In Western Australia, workers have protections through OSH legislation that mandates an employer’s responsibilities and liabilities with regard to workplace health and safety, to ensure as far as practicable that workers are not harmed or injured at work.
Section 19(1) of the Occupational Safety and Health Act 1984 (OSH Act) in Western Australia sets out what is known as an employer’s duty of care. This is primarily concerned with achieving workplace health and safety through minimising exposure to hazards, and all employees are entitled to these workplace protections.
Employees in Western Australia therefore have a right to the following workplace health and safety practices and procedures:
- Information about potential hazards and risks from the work;
- Induction, training, instruction and supervision that is tailored to meet the specific needs of individuals;
- Consultation from an employer on workplace health and safety;
- Ongoing maintenance of plant and systems of work;
- Protection against exposure to hazardous substances;
- The provision of adequate and appropriate PPE at no cost.
Further information that an employer is duty bound to provide its employees with includes:
- How to resolve workplace health and safety concerns and issues;
- What action can and should be taken in the case of an emergency;
- What action can be taken if an employee is injured in the workplace;
- The rights workers have to compensation if they are injured at work.
Beyond these, in order to fulfil duty of care obligations, employers in WA are also required to hold elections for workplace safety and health representatives, or set up an appropriate committee, if requested to do so by the workforce. Likewise, employers are required to take action within a reasonable timeframe when a staff member reports a workplace health and safety issue, and then to provide a report detailing their investigations and what action, if any, was taken in response.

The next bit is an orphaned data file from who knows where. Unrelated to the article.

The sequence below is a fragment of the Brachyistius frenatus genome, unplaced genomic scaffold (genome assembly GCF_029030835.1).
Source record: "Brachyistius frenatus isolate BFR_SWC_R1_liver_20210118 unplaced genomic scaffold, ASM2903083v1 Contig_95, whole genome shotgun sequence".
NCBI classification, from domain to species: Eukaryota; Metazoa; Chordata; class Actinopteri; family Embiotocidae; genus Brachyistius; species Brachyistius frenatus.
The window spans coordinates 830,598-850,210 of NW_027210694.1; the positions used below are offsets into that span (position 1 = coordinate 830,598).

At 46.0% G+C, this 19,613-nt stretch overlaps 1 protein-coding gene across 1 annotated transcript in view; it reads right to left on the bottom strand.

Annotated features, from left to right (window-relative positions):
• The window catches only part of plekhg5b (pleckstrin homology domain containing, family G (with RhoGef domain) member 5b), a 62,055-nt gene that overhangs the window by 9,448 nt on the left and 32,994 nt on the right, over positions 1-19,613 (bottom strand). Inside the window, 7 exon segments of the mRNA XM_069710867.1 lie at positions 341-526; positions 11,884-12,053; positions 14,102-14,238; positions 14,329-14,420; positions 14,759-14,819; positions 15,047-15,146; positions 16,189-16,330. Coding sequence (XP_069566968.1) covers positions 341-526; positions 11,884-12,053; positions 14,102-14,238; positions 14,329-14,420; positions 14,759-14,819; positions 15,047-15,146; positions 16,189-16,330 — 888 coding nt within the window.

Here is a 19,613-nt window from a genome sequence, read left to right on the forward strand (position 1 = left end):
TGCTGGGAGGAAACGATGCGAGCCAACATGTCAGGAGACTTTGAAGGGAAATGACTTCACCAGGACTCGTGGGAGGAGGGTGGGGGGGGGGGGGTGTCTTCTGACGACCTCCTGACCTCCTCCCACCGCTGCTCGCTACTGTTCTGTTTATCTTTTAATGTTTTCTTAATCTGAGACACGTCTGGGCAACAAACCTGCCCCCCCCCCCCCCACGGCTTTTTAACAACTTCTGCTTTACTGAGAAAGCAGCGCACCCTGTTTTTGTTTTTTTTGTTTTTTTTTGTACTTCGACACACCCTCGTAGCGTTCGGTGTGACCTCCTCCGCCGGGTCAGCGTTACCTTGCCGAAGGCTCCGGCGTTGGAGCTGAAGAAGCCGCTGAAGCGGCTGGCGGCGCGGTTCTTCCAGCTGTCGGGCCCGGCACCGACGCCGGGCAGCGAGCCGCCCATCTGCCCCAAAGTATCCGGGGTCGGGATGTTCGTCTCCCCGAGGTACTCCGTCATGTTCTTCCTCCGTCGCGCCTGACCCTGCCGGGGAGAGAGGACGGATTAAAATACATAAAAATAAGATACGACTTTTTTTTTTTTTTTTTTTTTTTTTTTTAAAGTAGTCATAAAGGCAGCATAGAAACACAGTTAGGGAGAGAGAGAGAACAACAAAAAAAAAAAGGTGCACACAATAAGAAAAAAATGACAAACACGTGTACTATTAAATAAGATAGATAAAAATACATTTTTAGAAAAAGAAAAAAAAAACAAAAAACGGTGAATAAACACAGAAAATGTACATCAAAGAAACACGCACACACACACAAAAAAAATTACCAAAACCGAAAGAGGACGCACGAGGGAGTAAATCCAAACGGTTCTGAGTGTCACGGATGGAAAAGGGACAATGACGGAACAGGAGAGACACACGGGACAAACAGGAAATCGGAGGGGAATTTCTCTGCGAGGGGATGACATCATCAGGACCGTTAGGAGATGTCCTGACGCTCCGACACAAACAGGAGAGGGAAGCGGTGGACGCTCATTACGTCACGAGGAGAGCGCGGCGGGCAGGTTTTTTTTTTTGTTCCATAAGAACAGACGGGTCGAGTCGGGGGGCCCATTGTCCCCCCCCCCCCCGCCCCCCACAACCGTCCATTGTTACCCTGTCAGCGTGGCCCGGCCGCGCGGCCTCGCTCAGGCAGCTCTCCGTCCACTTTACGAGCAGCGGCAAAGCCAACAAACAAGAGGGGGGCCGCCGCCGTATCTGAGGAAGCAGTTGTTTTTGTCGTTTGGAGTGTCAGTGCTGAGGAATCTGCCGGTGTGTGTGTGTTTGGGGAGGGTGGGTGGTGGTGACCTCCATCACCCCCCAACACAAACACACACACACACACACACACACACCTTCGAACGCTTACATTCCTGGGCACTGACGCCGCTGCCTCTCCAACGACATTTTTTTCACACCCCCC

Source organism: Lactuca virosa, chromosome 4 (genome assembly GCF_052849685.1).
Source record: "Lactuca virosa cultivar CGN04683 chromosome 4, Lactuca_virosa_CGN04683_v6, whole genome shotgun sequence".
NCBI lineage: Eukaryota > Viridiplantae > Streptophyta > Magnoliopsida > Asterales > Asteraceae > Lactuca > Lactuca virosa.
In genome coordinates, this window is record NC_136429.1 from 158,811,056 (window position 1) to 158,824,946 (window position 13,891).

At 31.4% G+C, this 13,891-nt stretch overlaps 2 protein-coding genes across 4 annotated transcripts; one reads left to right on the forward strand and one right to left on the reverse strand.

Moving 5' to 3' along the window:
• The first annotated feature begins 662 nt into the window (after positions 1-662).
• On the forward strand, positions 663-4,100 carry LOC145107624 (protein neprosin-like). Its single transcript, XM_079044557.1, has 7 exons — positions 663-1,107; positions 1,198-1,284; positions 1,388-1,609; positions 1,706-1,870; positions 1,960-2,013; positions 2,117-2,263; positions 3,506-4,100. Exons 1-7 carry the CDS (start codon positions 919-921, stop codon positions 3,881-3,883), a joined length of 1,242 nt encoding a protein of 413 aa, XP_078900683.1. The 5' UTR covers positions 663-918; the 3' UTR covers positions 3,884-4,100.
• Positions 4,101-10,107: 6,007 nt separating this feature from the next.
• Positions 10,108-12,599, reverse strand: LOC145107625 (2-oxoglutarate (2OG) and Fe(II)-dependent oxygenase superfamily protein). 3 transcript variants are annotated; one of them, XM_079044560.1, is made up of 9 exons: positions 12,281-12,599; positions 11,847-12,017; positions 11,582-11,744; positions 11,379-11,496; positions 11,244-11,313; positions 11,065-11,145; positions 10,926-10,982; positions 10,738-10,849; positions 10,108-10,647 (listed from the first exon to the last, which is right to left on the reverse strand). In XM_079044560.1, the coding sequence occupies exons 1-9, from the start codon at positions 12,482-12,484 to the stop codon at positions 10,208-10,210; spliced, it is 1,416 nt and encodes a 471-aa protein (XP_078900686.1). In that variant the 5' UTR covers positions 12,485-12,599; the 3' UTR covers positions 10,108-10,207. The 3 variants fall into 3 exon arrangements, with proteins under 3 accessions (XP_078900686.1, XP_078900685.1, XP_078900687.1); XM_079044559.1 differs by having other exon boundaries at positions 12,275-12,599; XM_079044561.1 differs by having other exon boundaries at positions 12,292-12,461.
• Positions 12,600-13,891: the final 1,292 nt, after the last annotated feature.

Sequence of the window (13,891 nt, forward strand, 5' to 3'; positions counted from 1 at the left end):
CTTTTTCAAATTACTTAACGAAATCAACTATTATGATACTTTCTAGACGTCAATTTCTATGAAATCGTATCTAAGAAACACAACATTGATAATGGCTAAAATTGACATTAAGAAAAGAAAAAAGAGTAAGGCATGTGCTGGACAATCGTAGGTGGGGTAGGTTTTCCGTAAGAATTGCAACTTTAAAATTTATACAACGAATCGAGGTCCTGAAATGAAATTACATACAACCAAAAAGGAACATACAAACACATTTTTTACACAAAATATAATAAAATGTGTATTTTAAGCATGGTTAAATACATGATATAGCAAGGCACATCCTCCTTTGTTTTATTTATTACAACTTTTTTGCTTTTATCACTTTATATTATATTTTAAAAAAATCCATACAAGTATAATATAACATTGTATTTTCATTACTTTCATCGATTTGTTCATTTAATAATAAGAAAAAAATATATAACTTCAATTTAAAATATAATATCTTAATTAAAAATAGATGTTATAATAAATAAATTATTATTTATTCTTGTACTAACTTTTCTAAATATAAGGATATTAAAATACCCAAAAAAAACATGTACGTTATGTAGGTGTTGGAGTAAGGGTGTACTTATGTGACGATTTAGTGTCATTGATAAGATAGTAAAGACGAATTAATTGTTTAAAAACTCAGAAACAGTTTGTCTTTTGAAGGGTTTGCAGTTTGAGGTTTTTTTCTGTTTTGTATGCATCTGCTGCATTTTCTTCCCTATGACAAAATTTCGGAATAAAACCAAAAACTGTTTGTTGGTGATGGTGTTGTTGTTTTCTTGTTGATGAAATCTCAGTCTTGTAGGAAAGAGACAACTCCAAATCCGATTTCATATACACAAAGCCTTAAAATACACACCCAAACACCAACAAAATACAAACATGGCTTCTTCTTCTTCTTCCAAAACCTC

Employees in Western Australia also have further clearly defined rights and an entitlement to workplace health and safety when working in specialised industries, or when working with materials, plant or equipment that pose significant hazards and risks. In this scenario, an employer is obliged to provide job specific workplace health and safety induction or training that includes:
- A description of the specific hazards involved in the work and the safety measures that have been put in place;
- The safe work procedures that need to be followed;
- The safe use of all relevant plant and machinery;
- Processes for the safe storage of chemicals and hazardous substances;
- How to move safely in and around the workplace.
In addition, employees also have a right to workplace health and safety protection from what are known as psychosocial hazards. This refers to hazards that are detrimental to mental health, such as workplace bullying, aggression and violence. All employees have a right to work in an environment where their ongoing mental health is not endangered or put at risk by the behaviours and action of either employers or other employees.
It is also important to note that under WA law, casual and labour hire workers have the same rights to workplace health and safety as all other workers.
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